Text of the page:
Daylight savings brings longer days, but not warmer temps - yet
March 11, 2011 · Updated 4:39 PM
Early Sunday morning, at 2 a.m., daylight saving time begins.
Though the arrival of daylight saving time this weekend will bring more daytime sunlight, Western Washington can expect a cooler-than-normal spring as La Niña sticks around until summer.
Though La Niña, which typically brings cooler and wetter weather, has begun to weaken, its effects will persist through the spring months, keeping temperatures down and bringing more snow to the mountains, said Johnny Burg, meteorologist with the National Weather Service in Seattle.
The cool spring will follow what was one of the top 10 coldest Februaries on record, Burg added. The National Weather Service’s records date back to 1899. Bremerton’s average temperature last month was 38 degrees, four degrees colder than the average of 42 degrees. February saw well below normal precipitation, with about 3.94 inches, compared to the average of 7.06 inches.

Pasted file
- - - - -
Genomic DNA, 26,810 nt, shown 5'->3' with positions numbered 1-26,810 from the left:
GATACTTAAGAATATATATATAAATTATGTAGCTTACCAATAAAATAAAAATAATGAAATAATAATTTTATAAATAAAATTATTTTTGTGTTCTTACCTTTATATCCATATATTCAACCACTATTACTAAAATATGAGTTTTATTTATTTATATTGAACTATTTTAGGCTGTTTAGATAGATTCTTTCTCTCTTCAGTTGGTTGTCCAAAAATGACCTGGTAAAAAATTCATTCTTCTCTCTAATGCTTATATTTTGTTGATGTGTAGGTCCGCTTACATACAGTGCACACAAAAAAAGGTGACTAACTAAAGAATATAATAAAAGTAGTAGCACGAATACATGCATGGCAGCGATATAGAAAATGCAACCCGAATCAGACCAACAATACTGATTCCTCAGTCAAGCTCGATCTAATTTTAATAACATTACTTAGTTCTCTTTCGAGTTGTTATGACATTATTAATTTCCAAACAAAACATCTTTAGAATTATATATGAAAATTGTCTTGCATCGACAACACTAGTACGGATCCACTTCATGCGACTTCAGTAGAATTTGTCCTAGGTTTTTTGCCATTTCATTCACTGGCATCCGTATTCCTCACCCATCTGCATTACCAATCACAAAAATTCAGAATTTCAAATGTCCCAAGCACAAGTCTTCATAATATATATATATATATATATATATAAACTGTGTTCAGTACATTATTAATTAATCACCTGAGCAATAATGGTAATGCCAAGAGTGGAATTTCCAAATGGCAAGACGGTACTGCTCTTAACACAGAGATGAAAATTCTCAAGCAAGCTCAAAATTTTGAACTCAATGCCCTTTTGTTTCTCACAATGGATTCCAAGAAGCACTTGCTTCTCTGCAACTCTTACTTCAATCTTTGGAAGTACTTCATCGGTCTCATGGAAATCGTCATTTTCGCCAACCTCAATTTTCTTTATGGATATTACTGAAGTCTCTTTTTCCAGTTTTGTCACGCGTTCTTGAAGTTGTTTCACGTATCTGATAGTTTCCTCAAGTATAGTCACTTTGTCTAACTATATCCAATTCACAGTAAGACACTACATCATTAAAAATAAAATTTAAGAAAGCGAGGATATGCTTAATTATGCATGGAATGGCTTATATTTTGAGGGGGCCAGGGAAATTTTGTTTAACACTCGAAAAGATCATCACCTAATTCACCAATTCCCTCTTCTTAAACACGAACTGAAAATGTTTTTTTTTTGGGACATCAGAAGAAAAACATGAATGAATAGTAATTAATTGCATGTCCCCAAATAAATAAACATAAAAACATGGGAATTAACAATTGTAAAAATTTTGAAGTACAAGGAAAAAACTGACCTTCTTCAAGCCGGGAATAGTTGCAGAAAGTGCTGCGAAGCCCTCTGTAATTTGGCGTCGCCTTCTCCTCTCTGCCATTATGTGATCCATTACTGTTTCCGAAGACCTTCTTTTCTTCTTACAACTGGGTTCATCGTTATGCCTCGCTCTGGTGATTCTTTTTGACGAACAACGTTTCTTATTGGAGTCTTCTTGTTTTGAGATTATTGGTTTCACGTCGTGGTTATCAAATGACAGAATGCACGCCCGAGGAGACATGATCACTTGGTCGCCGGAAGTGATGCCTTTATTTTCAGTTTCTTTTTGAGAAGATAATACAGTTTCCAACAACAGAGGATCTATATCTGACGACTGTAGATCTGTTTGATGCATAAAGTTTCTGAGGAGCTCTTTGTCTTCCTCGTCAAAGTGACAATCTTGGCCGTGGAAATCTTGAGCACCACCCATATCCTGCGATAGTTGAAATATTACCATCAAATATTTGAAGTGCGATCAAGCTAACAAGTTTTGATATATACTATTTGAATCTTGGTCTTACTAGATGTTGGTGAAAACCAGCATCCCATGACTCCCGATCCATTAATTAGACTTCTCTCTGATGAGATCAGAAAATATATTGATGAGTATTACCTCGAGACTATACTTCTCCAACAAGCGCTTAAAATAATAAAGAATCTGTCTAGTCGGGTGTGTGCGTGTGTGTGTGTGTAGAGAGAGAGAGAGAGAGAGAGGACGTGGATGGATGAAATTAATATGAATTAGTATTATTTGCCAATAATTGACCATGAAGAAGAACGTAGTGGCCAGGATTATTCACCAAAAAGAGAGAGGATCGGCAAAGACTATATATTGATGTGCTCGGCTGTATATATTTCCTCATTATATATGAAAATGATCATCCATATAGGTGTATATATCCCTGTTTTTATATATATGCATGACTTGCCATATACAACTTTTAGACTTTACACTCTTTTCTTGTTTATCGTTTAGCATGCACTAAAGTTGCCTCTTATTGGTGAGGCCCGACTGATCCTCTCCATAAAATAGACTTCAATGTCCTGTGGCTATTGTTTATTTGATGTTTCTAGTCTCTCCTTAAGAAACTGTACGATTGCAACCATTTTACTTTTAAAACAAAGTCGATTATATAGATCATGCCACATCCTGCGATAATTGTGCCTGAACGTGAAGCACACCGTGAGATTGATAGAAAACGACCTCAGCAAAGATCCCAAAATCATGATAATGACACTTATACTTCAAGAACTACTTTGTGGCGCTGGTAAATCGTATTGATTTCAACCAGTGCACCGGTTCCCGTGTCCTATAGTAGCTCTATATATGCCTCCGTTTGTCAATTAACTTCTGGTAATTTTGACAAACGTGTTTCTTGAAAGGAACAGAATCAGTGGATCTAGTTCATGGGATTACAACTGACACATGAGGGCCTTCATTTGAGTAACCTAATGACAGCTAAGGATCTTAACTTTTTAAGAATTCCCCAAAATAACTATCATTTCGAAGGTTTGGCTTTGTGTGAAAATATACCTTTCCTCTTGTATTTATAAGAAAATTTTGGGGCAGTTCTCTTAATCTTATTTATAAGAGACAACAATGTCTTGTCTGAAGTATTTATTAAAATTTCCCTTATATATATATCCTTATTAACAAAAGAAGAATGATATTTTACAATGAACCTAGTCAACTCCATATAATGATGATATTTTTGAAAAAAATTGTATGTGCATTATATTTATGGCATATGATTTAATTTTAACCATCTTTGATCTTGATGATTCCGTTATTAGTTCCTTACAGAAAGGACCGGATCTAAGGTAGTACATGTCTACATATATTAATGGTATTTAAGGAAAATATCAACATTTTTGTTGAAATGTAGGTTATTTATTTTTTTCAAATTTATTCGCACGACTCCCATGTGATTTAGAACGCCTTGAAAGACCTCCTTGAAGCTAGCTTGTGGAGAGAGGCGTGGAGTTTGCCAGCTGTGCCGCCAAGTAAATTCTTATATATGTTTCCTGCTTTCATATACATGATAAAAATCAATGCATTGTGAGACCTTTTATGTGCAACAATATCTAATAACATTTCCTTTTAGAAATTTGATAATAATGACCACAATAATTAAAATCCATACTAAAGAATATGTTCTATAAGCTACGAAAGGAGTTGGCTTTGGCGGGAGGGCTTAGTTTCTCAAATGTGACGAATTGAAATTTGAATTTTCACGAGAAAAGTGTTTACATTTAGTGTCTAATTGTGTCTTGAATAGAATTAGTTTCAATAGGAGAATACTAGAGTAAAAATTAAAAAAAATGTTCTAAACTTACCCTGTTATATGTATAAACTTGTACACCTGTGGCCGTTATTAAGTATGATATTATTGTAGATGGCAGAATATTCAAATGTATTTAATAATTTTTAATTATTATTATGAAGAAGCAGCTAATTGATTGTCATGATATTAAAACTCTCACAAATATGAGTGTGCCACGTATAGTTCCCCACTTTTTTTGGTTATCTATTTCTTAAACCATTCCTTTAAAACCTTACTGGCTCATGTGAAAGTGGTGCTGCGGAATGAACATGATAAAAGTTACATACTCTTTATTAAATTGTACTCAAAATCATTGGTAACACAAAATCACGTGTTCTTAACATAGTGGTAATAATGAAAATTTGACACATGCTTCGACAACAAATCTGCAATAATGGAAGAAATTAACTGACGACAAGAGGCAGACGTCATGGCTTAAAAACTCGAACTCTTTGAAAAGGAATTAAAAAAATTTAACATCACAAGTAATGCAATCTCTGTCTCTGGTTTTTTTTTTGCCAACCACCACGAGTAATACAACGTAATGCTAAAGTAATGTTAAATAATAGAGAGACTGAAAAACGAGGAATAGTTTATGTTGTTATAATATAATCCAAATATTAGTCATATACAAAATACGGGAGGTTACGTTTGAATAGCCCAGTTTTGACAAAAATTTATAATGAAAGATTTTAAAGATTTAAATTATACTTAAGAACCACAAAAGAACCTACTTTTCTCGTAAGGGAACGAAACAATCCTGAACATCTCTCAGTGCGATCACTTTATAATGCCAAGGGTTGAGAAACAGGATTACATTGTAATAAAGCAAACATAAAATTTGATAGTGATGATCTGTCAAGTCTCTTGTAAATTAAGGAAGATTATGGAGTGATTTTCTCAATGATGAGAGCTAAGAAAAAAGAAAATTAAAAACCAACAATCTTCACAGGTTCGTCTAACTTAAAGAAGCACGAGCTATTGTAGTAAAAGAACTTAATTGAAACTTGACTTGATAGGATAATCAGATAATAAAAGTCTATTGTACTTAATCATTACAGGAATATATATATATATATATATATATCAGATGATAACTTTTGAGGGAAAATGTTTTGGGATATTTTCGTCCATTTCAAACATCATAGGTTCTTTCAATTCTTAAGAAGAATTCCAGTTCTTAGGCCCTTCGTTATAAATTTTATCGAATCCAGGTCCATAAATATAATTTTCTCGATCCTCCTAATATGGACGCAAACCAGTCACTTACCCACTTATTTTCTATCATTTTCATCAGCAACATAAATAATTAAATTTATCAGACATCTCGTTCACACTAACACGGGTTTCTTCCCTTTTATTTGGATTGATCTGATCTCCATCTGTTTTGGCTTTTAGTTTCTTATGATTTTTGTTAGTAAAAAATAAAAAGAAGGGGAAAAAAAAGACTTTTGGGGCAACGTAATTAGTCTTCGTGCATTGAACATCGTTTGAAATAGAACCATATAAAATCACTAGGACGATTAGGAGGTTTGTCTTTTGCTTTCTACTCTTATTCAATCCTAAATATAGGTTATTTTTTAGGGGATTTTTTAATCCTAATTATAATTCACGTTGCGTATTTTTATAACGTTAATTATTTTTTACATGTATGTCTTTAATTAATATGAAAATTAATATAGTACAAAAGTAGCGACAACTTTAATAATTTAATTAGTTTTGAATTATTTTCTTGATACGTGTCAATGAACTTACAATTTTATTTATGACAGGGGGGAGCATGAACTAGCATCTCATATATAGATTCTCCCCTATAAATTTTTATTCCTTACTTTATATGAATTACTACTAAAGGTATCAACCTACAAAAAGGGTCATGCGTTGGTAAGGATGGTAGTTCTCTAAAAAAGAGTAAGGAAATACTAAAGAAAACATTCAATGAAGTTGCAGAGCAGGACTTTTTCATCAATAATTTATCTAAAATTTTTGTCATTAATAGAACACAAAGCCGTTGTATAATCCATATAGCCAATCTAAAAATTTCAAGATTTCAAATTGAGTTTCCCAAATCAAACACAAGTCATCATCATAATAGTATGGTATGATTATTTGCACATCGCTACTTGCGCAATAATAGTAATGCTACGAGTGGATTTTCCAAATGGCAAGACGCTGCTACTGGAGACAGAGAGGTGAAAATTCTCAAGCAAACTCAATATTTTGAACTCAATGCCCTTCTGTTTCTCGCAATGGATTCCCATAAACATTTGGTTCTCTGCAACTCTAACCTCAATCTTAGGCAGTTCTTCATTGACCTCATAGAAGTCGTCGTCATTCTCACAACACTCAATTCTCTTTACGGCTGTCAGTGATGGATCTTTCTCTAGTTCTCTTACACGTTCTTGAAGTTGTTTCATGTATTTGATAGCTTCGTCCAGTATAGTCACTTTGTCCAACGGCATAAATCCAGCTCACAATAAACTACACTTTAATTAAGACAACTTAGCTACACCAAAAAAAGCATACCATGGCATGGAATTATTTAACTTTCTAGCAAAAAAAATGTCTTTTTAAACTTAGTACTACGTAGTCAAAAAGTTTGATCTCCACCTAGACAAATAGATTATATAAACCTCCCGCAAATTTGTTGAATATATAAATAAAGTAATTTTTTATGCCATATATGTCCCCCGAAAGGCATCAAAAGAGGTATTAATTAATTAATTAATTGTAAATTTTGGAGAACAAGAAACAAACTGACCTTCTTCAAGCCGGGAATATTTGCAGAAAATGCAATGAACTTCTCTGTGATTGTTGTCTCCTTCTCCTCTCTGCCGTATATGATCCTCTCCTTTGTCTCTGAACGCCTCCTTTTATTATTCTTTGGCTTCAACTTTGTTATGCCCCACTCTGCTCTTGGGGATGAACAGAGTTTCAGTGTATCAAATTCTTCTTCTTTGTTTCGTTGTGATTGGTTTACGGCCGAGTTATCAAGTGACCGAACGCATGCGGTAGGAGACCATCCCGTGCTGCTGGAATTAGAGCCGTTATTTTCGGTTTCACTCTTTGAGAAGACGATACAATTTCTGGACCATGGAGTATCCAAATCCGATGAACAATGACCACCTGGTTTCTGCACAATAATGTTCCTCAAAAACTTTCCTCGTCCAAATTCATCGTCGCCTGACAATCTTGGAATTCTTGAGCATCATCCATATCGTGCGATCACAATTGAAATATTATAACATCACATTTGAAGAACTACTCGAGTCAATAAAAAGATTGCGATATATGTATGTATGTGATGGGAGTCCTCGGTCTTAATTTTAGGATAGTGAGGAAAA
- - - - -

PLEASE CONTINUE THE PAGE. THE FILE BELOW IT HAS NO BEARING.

As La Niña tapers off, this summer will return to average temperatures — about 70 degrees in June and 75 degrees in July and August, Burg said.
Though Burg acknowledged that many Puget Sound residents said last year’s summer “never happened” — June was 2.4 degrees cooler than average with about an inch more rain — it was the only summer on record with two and three-day periods of more than 90-degree temperatures.